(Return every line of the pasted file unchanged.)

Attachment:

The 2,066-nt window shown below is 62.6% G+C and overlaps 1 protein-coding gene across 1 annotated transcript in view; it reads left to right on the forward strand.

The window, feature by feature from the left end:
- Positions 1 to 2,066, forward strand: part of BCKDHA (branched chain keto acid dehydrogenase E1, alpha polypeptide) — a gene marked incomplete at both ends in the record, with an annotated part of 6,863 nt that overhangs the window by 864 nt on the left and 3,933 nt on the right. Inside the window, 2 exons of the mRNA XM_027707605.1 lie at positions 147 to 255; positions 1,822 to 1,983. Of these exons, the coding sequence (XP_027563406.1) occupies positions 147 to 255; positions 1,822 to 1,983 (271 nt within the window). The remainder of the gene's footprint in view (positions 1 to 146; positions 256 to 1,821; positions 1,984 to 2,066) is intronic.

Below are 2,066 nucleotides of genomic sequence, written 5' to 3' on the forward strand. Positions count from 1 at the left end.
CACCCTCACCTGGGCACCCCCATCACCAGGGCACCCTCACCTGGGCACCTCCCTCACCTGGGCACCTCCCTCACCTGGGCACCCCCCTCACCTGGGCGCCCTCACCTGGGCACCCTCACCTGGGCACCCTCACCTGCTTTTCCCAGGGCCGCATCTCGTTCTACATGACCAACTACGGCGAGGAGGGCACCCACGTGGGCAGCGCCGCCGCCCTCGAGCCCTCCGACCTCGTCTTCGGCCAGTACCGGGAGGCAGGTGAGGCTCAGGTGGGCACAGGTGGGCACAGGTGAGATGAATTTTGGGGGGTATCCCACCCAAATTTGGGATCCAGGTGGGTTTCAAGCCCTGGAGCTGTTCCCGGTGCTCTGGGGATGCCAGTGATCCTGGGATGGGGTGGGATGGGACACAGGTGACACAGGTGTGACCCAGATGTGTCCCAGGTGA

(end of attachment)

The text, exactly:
The 2,066-nt window shown below is 62.6% G+C and overlaps 1 protein-coding gene across 1 annotated transcript in view; it reads left to right on the forward strand.

The window, feature by feature from the left end:
- Positions 1 to 2,066, forward strand: part of BCKDHA (branched chain keto acid dehydrogenase E1, alpha polypeptide) — a gene marked incomplete at both ends in the record, with an annotated part of 6,863 nt that overhangs the window by 864 nt on the left and 3,933 nt on the right. Inside the window, 2 exons of the mRNA XM_027707605.1 lie at positions 147 to 255; positions 1,822 to 1,983. Of these exons, the coding sequence (XP_027563406.1) occupies positions 147 to 255; positions 1,822 to 1,983 (271 nt within the window). The remainder of the gene's footprint in view (positions 1 to 146; positions 256 to 1,821; positions 1,984 to 2,066) is intronic.

Below are 2,066 nucleotides of genomic sequence, written 5' to 3' on the forward strand. Positions count from 1 at the left end.
CACCCTCACCTGGGCACCCCCATCACCAGGGCACCCTCACCTGGGCACCTCCCTCACCTGGGCACCTCCCTCACCTGGGCACCCCCCTCACCTGGGCGCCCTCACCTGGGCACCCTCACCTGGGCACCCTCACCTGCTTTTCCCAGGGCCGCATCTCGTTCTACATGACCAACTACGGCGAGGAGGGCACCCACGTGGGCAGCGCCGCCGCCCTCGAGCCCTCCGACCTCGTCTTCGGCCAGTACCGGGAGGCAGGTGAGGCTCAGGTGGGCACAGGTGGGCACAGGTGAGATGAATTTTGGGGGGTATCCCACCCAAATTTGGGATCCAGGTGGGTTTCAAGCCCTGGAGCTGTTCCCGGTGCTCTGGGGATGCCAGTGATCCTGGGATGGGGTGGGATGGGACACAGGTGACACAGGTGTGACCCAGATGTGTCCCAGGTGA